It’s hard to see this move as anything but a temporary reprieve for the once-mighty Sears brand. The mall mainstay has fallen on hard times in recent decades as online retail has taken over — and now, the company is signing on with Amazon to sell its Kenmore brand through one of the key contributors to that on-going downside.
While the move feels a bit defeatist, it’s a smart one, at least in the short term — a fact that Wall Street has rewarded, with shares in the 131-year-old company jumping as much as 25-percent in this morning’s trading. Sears CEO Eddie Lampert was equally hopeful about the move, stating that it would “will significantly expand the distribution and availability of the Kenmore brand in the U.S.” in a statement this morning.
At 651 locations, Sears is still the fifth-largest department store in the U.S. — so it’s not exactly lacking in distribution. Though that number’s a lot less impressive in context given that it was up to 3,500 as recently as 2011.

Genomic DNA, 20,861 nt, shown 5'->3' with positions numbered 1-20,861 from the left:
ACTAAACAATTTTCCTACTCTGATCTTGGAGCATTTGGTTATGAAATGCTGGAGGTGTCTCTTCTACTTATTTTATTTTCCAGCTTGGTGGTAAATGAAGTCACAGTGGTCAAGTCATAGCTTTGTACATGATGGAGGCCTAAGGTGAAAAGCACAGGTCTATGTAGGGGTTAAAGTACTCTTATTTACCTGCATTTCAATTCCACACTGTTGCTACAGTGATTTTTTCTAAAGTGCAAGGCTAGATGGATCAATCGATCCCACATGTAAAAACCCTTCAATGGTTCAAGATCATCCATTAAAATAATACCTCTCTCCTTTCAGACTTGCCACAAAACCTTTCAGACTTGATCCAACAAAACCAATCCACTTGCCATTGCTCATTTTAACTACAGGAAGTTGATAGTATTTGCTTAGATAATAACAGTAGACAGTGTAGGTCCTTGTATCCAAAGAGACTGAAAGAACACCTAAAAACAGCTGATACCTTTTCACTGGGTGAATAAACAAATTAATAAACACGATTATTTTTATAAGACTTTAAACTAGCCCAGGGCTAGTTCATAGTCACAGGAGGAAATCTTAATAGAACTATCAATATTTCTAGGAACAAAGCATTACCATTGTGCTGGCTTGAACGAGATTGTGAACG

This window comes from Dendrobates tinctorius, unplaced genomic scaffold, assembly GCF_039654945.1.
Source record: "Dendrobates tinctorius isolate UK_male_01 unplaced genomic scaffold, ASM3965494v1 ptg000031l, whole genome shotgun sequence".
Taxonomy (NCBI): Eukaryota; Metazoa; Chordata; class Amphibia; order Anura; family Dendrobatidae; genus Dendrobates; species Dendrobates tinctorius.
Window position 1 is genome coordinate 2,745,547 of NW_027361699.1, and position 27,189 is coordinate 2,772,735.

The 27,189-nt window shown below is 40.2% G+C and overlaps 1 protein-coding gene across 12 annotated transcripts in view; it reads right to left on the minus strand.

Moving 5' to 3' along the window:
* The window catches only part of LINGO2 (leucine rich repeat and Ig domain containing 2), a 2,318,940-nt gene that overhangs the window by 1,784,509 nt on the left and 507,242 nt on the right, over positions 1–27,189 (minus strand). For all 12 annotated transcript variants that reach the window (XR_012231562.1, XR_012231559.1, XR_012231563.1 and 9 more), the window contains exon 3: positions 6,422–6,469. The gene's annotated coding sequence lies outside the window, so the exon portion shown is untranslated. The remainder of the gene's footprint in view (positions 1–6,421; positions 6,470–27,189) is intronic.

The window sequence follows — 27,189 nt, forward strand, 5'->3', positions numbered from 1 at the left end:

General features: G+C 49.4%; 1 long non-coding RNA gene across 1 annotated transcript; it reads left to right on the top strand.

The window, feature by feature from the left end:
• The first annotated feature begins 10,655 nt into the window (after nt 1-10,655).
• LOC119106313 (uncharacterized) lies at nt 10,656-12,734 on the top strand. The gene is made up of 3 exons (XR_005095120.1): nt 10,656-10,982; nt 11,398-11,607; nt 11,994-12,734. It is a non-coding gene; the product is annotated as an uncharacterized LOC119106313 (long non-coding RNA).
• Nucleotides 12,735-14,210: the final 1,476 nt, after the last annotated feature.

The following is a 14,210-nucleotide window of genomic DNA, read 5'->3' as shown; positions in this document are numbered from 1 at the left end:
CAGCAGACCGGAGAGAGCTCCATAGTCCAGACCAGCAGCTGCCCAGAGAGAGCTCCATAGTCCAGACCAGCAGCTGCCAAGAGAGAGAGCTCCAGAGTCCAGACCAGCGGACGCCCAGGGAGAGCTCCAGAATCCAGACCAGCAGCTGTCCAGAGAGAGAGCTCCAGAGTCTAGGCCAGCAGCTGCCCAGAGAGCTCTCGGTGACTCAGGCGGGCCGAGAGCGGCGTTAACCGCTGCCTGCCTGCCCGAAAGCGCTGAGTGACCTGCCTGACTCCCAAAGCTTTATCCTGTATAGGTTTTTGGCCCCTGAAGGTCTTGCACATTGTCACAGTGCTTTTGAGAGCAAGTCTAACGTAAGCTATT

The move will certainly expand the availability of the appliances, but the move also gives Kenmore fans more reason to avoid brick and mortar locations — and robs Sears of the residual sales of additional products that were long a part of the all-in-one department store shopping model.
The news comes a little over a year after the struggling retailer announced that it would be exploring additional distribution options for Kenmore, along with its other brands, Craftsman and DieHard — names that still carry some weight in their respective categories and are among the remaining reasons to visit an actual Sears location.
The Sears deal delivers another bit of interesting news as well, with Sears’ reluctant shuffling into the 21st century bringing Alexa skills to Kenmore appliances, including air conditioners — functionality that GE brought to its own appliances earlier in the years. Users will be able to buy their AC without leaving the house and then change the temperature without leaving the couch.